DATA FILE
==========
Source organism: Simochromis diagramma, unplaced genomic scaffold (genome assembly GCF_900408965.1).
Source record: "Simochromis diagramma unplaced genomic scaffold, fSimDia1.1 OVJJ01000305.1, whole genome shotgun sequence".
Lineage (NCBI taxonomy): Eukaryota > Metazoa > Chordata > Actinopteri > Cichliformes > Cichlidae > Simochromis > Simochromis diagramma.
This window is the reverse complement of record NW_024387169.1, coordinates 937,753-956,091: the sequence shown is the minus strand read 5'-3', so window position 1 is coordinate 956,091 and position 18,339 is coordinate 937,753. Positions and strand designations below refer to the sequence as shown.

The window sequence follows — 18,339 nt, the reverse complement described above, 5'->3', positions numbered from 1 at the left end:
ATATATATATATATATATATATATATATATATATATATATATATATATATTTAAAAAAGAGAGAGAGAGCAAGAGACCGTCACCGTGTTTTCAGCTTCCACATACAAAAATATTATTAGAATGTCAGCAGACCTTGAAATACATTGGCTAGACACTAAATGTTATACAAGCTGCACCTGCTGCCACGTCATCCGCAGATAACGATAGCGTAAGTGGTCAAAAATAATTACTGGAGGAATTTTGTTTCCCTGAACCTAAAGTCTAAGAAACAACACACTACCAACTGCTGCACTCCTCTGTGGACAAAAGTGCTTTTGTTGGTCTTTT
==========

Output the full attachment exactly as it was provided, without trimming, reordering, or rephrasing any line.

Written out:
Source organism: Simochromis diagramma, unplaced genomic scaffold (genome assembly GCF_900408965.1).
Source record: "Simochromis diagramma unplaced genomic scaffold, fSimDia1.1 OVJJ01000305.1, whole genome shotgun sequence".
Lineage (NCBI taxonomy): Eukaryota > Metazoa > Chordata > Actinopteri > Cichliformes > Cichlidae > Simochromis > Simochromis diagramma.
This window is the reverse complement of record NW_024387169.1, coordinates 937,753-956,091: the sequence shown is the minus strand read 5'-3', so window position 1 is coordinate 956,091 and position 18,339 is coordinate 937,753. Positions and strand designations below refer to the sequence as shown.

The window sequence follows — 18,339 nt, the reverse complement described above, 5'->3', positions numbered from 1 at the left end:
ATATATATATATATATATATATATATATATATATATATATATATATATATTTAAAAAAGAGAGAGAGAGCAAGAGACCGTCACCGTGTTTTCAGCTTCCACATACAAAAATATTATTAGAATGTCAGCAGACCTTGAAATACATTGGCTAGACACTAAATGTTATACAAGCTGCACCTGCTGCCACGTCATCCGCAGATAACGATAGCGTAAGTGGTCAAAAATAATTACTGGAGGAATTTTGTTTCCCTGAACCTAAAGTCTAAGAAACAACACACTACCAACTGCTGCACTCCTCTGTGGACAAAAGTGCTTTTGTTGGTCTTTT